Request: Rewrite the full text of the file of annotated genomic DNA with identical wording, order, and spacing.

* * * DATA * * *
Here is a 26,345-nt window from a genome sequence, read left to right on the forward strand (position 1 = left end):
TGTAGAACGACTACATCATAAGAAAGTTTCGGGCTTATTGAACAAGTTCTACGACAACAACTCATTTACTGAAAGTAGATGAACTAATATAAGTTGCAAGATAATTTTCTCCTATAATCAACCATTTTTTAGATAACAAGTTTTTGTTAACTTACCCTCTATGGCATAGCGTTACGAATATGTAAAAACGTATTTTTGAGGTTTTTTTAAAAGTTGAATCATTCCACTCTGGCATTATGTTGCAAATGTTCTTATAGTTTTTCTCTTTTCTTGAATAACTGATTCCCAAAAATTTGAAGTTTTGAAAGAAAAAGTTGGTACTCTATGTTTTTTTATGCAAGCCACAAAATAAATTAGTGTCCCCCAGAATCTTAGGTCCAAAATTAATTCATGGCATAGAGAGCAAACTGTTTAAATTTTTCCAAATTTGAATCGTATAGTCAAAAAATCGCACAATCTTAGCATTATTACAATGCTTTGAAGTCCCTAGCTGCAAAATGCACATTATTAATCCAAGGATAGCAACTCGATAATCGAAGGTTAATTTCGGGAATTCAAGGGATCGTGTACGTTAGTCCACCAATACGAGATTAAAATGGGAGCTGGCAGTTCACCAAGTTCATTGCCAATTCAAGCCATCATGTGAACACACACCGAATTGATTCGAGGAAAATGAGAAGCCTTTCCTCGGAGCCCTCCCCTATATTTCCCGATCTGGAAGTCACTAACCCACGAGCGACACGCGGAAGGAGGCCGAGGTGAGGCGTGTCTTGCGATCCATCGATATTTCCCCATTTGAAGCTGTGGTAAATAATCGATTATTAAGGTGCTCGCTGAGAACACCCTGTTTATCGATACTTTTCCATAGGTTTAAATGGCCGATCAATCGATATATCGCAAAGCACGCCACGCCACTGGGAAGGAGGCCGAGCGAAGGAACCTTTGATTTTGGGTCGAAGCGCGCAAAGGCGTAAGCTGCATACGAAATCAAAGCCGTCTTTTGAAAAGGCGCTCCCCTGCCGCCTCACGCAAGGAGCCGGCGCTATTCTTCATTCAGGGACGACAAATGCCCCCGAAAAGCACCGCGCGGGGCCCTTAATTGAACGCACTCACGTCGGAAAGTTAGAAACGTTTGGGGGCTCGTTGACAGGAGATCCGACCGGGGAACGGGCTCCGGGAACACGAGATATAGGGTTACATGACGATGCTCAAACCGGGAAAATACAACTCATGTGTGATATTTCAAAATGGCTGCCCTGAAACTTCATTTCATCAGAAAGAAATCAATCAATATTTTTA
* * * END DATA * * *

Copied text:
Here is a 26,345-nt window from a genome sequence, read left to right on the forward strand (position 1 = left end):
TGTAGAACGACTACATCATAAGAAAGTTTCGGGCTTATTGAACAAGTTCTACGACAACAACTCATTTACTGAAAGTAGATGAACTAATATAAGTTGCAAGATAATTTTCTCCTATAATCAACCATTTTTTAGATAACAAGTTTTTGTTAACTTACCCTCTATGGCATAGCGTTACGAATATGTAAAAACGTATTTTTGAGGTTTTTTTAAAAGTTGAATCATTCCACTCTGGCATTATGTTGCAAATGTTCTTATAGTTTTTCTCTTTTCTTGAATAACTGATTCCCAAAAATTTGAAGTTTTGAAAGAAAAAGTTGGTACTCTATGTTTTTTTATGCAAGCCACAAAATAAATTAGTGTCCCCCAGAATCTTAGGTCCAAAATTAATTCATGGCATAGAGAGCAAACTGTTTAAATTTTTCCAAATTTGAATCGTATAGTCAAAAAATCGCACAATCTTAGCATTATTACAATGCTTTGAAGTCCCTAGCTGCAAAATGCACATTATTAATCCAAGGATAGCAACTCGATAATCGAAGGTTAATTTCGGGAATTCAAGGGATCGTGTACGTTAGTCCACCAATACGAGATTAAAATGGGAGCTGGCAGTTCACCAAGTTCATTGCCAATTCAAGCCATCATGTGAACACACACCGAATTGATTCGAGGAAAATGAGAAGCCTTTCCTCGGAGCCCTCCCCTATATTTCCCGATCTGGAAGTCACTAACCCACGAGCGACACGCGGAAGGAGGCCGAGGTGAGGCGTGTCTTGCGATCCATCGATATTTCCCCATTTGAAGCTGTGGTAAATAATCGATTATTAAGGTGCTCGCTGAGAACACCCTGTTTATCGATACTTTTCCATAGGTTTAAATGGCCGATCAATCGATATATCGCAAAGCACGCCACGCCACTGGGAAGGAGGCCGAGCGAAGGAACCTTTGATTTTGGGTCGAAGCGCGCAAAGGCGTAAGCTGCATACGAAATCAAAGCCGTCTTTTGAAAAGGCGCTCCCCTGCCGCCTCACGCAAGGAGCCGGCGCTATTCTTCATTCAGGGACGACAAATGCCCCCGAAAAGCACCGCGCGGGGCCCTTAATTGAACGCACTCACGTCGGAAAGTTAGAAACGTTTGGGGGCTCGTTGACAGGAGATCCGACCGGGGAACGGGCTCCGGGAACACGAGATATAGGGTTACATGACGATGCTCAAACCGGGAAAATACAACTCATGTGTGATATTTCAAAATGGCTGCCCTGAAACTTCATTTCATCAGAAAGAAATCAATCAATATTTTTA